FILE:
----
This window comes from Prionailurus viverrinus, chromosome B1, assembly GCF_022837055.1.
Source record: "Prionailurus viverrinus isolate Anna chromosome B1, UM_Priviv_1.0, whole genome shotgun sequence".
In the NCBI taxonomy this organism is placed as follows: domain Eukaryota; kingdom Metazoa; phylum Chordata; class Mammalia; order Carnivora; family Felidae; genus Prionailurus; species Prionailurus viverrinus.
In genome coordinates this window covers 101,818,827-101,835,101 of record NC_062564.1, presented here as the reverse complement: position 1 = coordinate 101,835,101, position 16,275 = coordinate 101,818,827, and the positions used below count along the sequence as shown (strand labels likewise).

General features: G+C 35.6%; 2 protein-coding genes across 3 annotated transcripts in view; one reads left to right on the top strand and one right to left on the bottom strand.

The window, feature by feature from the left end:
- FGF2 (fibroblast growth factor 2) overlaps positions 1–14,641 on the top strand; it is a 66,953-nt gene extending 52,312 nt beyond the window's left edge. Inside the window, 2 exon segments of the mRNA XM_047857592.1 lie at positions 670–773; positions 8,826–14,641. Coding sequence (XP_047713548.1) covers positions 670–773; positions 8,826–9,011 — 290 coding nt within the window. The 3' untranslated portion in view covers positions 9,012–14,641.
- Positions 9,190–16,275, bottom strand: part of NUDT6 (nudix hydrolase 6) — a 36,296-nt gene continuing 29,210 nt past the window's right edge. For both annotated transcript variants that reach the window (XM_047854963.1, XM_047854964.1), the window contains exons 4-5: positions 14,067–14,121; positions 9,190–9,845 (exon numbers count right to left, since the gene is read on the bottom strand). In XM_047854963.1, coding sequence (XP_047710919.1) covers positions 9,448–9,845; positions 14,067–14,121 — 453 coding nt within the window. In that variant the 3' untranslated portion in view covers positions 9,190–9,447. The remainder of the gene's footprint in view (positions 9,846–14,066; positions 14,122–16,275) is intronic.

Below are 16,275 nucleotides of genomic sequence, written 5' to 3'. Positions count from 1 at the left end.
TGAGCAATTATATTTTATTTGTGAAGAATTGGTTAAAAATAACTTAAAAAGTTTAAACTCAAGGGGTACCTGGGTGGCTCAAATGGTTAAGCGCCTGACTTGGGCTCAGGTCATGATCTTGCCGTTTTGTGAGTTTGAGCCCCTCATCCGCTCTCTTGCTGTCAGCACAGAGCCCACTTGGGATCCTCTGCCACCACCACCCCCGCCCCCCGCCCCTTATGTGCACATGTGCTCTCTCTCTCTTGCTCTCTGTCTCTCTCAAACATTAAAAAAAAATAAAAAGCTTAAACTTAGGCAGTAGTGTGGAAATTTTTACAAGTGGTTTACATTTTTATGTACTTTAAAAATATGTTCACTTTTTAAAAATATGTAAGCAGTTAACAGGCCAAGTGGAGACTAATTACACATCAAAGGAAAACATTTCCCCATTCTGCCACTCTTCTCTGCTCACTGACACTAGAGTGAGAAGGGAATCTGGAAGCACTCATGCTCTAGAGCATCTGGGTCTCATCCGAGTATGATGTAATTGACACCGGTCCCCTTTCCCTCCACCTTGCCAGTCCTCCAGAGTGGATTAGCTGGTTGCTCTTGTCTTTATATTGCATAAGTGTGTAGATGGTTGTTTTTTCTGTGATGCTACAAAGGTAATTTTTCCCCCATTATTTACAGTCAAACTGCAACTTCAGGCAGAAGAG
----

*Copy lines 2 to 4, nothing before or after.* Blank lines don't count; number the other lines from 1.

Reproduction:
Source record: "Prionailurus viverrinus isolate Anna chromosome B1, UM_Priviv_1.0, whole genome shotgun sequence".
In the NCBI taxonomy this organism is placed as follows: domain Eukaryota; kingdom Metazoa; phylum Chordata; class Mammalia; order Carnivora; family Felidae; genus Prionailurus; species Prionailurus viverrinus.
In genome coordinates this window covers 101,818,827-101,835,101 of record NC_062564.1, presented here as the reverse complement: position 1 = coordinate 101,835,101, position 16,275 = coordinate 101,818,827, and the positions used below count along the sequence as shown (strand labels likewise).